Partitioning can again be left to the system. Select Auto (ZFS) to use the ZFS filesystem, or if you prefer you can go with UFS.
Use left or right arrow keys to toggle to Ok and hit Enter to make you choice. The ZFS configuration option can be left to the default, but if you want to learn more about what any of that means you can follow this link.
Since we have created only one Virtual Disk in the beginning we can’t have RAIDZ or mirroring among different disks. The data will be striped on a single virtual disk.
Select the ada0 device by using spacebar.
And say yes, when it warns you that this will destroy all data on this disk.
Now we wait as files are extracted from the OS image. It will then prompt you to set a new root password and confirm it.
Then comes the part of Network configuration.
Select Ok and hit enter. On a real server with multiple interfaces you would have to be a bit more careful, but a single interface VM is not that complicated.
Select Yes, for configuring IPv4 next and then say yes to DHCP configuration as well. This will allow VirtualBox (or your local DHCP) server to allocate an IP to your VM. You can say no to IPv6, if you like. Resolver configuration can be left to its default value so you can use Google’s DNS servers or if you prefer you can use Cloudflare DNS 184.108.40.206 and 220.127.116.11 instead.
Date and Time
Then you get to select your Time Zone and optionally set your time and date as well.
I will go with Asia → India since that’s where I am from. You should select either UTC or your region. Then we move on to setting data and time, this is pretty standard.
You also get to install a few system services. I like to go with sshd (for remote access), ntpd (for time synchronization) and moused.
System hardening options can be left as is, unless you know what you are doing.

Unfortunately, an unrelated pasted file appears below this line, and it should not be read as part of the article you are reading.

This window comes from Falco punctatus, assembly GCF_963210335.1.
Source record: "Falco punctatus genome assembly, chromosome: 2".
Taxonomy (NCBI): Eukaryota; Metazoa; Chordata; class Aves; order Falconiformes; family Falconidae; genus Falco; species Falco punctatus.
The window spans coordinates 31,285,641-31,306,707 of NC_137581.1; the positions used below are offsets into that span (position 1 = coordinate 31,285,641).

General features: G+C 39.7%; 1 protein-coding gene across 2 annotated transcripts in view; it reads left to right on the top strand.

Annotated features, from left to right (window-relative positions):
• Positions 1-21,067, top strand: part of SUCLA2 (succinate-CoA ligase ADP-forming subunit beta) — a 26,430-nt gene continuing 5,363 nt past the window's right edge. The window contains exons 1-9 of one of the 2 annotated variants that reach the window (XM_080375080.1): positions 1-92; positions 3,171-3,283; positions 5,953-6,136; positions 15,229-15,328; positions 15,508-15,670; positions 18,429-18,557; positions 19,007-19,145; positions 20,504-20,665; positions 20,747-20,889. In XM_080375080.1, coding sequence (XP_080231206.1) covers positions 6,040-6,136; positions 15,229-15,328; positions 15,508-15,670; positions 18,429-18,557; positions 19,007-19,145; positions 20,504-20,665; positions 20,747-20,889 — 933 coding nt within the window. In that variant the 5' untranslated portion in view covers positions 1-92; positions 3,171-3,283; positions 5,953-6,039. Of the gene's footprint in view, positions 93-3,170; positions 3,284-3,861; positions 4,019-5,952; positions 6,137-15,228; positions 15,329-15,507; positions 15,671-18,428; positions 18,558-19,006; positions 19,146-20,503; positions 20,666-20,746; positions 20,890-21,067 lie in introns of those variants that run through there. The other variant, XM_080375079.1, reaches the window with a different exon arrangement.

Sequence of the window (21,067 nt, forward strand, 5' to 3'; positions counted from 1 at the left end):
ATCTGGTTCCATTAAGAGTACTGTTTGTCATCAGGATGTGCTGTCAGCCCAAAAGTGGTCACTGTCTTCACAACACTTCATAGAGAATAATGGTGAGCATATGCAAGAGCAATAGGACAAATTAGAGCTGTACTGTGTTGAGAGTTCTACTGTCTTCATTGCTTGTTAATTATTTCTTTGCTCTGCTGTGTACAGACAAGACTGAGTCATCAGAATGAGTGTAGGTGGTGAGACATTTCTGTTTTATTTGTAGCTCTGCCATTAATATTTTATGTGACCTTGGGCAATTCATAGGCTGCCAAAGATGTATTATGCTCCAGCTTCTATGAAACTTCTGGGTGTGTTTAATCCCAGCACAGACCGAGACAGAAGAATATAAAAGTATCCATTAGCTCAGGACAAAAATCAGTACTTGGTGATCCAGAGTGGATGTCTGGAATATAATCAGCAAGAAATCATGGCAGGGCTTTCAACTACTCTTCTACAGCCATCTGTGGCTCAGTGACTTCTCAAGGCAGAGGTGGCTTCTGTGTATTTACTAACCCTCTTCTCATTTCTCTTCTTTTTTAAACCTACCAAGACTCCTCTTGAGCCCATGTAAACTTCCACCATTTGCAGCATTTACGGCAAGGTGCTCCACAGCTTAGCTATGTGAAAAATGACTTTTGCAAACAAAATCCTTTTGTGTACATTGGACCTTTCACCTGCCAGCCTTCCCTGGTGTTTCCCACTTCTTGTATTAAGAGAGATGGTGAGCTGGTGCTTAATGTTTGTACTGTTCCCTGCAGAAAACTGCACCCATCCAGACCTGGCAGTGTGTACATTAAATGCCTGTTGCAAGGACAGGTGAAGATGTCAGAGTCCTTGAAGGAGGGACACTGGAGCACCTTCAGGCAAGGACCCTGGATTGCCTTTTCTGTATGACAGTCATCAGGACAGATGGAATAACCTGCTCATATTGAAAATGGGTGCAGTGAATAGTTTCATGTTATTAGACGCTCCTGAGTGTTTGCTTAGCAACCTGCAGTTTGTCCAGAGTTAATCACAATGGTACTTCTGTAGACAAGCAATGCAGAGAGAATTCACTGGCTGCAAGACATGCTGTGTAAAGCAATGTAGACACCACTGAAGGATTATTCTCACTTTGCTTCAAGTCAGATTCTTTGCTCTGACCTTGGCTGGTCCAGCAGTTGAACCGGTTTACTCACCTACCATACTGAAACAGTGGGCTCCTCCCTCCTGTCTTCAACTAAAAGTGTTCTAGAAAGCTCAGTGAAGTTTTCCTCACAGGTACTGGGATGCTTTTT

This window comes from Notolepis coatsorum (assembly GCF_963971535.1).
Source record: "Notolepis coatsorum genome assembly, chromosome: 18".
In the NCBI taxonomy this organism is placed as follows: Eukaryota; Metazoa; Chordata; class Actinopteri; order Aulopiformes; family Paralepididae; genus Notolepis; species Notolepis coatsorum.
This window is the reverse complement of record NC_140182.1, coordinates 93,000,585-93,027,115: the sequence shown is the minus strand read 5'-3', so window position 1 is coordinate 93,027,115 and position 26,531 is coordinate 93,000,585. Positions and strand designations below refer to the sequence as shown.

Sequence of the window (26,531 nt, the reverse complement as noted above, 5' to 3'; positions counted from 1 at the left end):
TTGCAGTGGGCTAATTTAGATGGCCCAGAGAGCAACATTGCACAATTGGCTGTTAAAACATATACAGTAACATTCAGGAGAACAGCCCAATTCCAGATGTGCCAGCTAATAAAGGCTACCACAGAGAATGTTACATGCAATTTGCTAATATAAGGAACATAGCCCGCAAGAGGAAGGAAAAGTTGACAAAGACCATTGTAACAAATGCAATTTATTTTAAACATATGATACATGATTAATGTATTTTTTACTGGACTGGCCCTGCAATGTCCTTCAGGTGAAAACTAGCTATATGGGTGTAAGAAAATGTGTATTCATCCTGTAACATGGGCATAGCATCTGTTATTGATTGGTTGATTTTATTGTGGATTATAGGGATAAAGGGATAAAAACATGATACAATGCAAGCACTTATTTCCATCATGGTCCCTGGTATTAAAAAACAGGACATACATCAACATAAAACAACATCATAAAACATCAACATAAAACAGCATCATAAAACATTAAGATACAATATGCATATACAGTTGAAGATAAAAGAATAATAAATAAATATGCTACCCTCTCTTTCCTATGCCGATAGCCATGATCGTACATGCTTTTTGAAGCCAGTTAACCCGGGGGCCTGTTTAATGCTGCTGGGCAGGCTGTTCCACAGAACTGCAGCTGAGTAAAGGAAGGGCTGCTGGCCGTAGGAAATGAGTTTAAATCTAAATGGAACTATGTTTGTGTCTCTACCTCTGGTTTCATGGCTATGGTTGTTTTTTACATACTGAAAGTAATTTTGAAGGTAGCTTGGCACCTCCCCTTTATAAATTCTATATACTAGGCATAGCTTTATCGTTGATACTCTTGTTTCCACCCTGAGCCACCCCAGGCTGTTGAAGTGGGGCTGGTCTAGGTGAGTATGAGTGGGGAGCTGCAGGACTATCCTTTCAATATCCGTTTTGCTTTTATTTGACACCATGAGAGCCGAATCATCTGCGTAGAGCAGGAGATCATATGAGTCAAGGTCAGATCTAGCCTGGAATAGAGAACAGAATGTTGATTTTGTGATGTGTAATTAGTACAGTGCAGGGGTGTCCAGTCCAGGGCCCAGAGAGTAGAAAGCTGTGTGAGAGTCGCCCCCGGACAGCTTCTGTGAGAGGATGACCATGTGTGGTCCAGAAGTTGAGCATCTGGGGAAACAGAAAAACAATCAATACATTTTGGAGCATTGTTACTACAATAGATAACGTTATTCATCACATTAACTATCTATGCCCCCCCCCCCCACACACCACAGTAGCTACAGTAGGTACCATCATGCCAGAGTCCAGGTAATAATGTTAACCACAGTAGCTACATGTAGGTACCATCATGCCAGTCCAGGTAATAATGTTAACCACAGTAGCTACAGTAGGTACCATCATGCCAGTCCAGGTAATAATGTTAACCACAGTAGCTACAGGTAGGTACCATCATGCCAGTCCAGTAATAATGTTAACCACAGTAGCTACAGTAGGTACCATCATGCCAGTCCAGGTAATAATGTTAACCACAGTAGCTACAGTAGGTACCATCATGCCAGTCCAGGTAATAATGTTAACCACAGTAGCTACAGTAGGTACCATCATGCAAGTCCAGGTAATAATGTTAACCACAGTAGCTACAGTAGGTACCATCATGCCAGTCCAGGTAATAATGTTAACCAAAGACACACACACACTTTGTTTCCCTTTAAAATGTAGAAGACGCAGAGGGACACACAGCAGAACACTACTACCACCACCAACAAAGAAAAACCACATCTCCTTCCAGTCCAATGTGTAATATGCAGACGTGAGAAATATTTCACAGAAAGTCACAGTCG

Lastly, if you want to, you can add a new user for the system. Currently, there’s only root user. Adding a new user is completely optional.
Review the final configuration
You can review the configuration and change a few things if you want to by going back. Or you can select Exit, if you are satisfied with the install. You can do some additional manual configuration using a shell, but more often than not, that is not required
In the last prompt select Reboot option so the VM can boot into the newly installed VM. The installation media should be automatically removed by VirtualBox. If it doesn’t get removed, you can power down the VM and go to its Settings → Storage and remove it yourself.
After the system boots for the first time, you can login as root and bring your system up to speed with the rest of the FreeBSD packages and base OS.
Select 1 and login as root user.
Update the base OS using the command:
Next you can type pkg to bootstrap pkg package manager for your system.
Once pkg is installed, it can be used as a regular package manager to install and update packages across your system
To delve deeper into the world of FreeBSD, you might want to explore the FreeBSD Handbook which documents most common place FreeBSD tasks and makes your life much easier.
Let us know if you want more of FreeBSD related content on LinuxHint or if you have any questions and queries regard this tutorial.